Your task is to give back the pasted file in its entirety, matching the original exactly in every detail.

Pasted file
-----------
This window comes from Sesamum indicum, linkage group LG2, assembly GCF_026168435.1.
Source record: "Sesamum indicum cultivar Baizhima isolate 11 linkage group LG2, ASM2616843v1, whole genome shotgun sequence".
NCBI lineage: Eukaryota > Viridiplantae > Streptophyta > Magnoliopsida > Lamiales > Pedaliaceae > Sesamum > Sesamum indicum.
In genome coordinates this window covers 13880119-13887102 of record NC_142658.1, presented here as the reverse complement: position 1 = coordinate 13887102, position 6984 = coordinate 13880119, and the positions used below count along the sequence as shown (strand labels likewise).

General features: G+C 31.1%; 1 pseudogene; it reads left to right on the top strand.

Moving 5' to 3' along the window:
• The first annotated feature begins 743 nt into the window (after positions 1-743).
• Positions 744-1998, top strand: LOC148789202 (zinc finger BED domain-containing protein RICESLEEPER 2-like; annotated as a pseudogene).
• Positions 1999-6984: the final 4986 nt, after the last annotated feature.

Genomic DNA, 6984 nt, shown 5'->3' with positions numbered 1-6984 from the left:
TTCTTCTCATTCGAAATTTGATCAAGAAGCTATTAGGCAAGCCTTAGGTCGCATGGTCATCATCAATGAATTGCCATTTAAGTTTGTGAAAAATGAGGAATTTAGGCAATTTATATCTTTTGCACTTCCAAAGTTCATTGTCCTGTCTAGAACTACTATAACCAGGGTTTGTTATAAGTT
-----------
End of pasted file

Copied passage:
This window comes from Sesamum indicum, linkage group LG2, assembly GCF_026168435.1.
Source record: "Sesamum indicum cultivar Baizhima isolate 11 linkage group LG2, ASM2616843v1, whole genome shotgun sequence".
NCBI lineage: Eukaryota > Viridiplantae > Streptophyta > Magnoliopsida > Lamiales > Pedaliaceae > Sesamum > Sesamum indicum.
In genome coordinates this window covers 13880119-13887102 of record NC_142658.1, presented here as the reverse complement: position 1 = coordinate 13887102, position 6984 = coordinate 13880119, and the positions used below count along the sequence as shown (strand labels likewise).

General features: G+C 31.1%; 1 pseudogene; it reads left to right on the top strand.

Moving 5' to 3' along the window:
• The first annotated feature begins 743 nt into the window (after positions 1-743).
• Positions 744-1998, top strand: LOC148789202 (zinc finger BED domain-containing protein RICESLEEPER 2-like; annotated as a pseudogene).
• Positions 1999-6984: the final 4986 nt, after the last annotated feature.

Genomic DNA, 6984 nt, shown 5'->3' with positions numbered 1-6984 from the left:
TTCTTCTCATTCGAAATTTGATCAAGAAGCTATTAGGCAAGCCTTAGGTCGCATGGTCATCATCAATGAATTGCCATTTAAGTTTGTGAAAAATGAGGAATTTAGGCAATTTATATCTTTTGCACTTCCAAAGTTCATTGTCCTGTCTAGAACTACTATAACCAGGGTTTGTTATAAGTT